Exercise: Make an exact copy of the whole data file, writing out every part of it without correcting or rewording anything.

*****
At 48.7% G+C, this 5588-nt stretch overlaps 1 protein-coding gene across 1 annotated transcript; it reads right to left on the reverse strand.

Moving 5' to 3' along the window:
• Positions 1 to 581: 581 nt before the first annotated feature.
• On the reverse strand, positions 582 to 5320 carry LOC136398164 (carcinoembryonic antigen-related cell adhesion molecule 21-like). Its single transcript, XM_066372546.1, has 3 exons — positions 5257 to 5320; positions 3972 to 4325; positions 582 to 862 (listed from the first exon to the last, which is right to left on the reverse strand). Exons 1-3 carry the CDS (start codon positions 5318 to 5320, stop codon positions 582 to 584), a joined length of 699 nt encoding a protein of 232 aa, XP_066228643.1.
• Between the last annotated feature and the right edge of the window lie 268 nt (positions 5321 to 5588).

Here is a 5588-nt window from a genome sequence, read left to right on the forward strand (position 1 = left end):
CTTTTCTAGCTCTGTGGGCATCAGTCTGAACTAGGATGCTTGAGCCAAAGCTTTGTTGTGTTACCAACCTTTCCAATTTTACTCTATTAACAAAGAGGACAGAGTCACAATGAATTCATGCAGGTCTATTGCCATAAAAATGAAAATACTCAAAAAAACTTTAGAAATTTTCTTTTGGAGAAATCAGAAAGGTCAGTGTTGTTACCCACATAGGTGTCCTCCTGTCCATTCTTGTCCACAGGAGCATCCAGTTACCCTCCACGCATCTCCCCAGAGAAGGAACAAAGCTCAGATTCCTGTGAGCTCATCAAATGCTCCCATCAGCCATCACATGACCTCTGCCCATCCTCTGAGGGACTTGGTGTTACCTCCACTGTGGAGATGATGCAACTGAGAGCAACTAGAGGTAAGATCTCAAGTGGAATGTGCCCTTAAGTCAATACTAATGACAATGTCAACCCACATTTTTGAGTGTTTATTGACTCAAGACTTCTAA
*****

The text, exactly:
At 48.7% G+C, this 5588-nt stretch overlaps 1 protein-coding gene across 1 annotated transcript; it reads right to left on the reverse strand.

Moving 5' to 3' along the window:
• Positions 1 to 581: 581 nt before the first annotated feature.
• On the reverse strand, positions 582 to 5320 carry LOC136398164 (carcinoembryonic antigen-related cell adhesion molecule 21-like). Its single transcript, XM_066372546.1, has 3 exons — positions 5257 to 5320; positions 3972 to 4325; positions 582 to 862 (listed from the first exon to the last, which is right to left on the reverse strand). Exons 1-3 carry the CDS (start codon positions 5318 to 5320, stop codon positions 582 to 584), a joined length of 699 nt encoding a protein of 232 aa, XP_066228643.1.
• Between the last annotated feature and the right edge of the window lie 268 nt (positions 5321 to 5588).

Here is a 5588-nt window from a genome sequence, read left to right on the forward strand (position 1 = left end):
CTTTTCTAGCTCTGTGGGCATCAGTCTGAACTAGGATGCTTGAGCCAAAGCTTTGTTGTGTTACCAACCTTTCCAATTTTACTCTATTAACAAAGAGGACAGAGTCACAATGAATTCATGCAGGTCTATTGCCATAAAAATGAAAATACTCAAAAAAACTTTAGAAATTTTCTTTTGGAGAAATCAGAAAGGTCAGTGTTGTTACCCACATAGGTGTCCTCCTGTCCATTCTTGTCCACAGGAGCATCCAGTTACCCTCCACGCATCTCCCCAGAGAAGGAACAAAGCTCAGATTCCTGTGAGCTCATCAAATGCTCCCATCAGCCATCACATGACCTCTGCCCATCCTCTGAGGGACTTGGTGTTACCTCCACTGTGGAGATGATGCAACTGAGAGCAACTAGAGGTAAGATCTCAAGTGGAATGTGCCCTTAAGTCAATACTAATGACAATGTCAACCCACATTTTTGAGTGTTTATTGACTCAAGACTTCTAA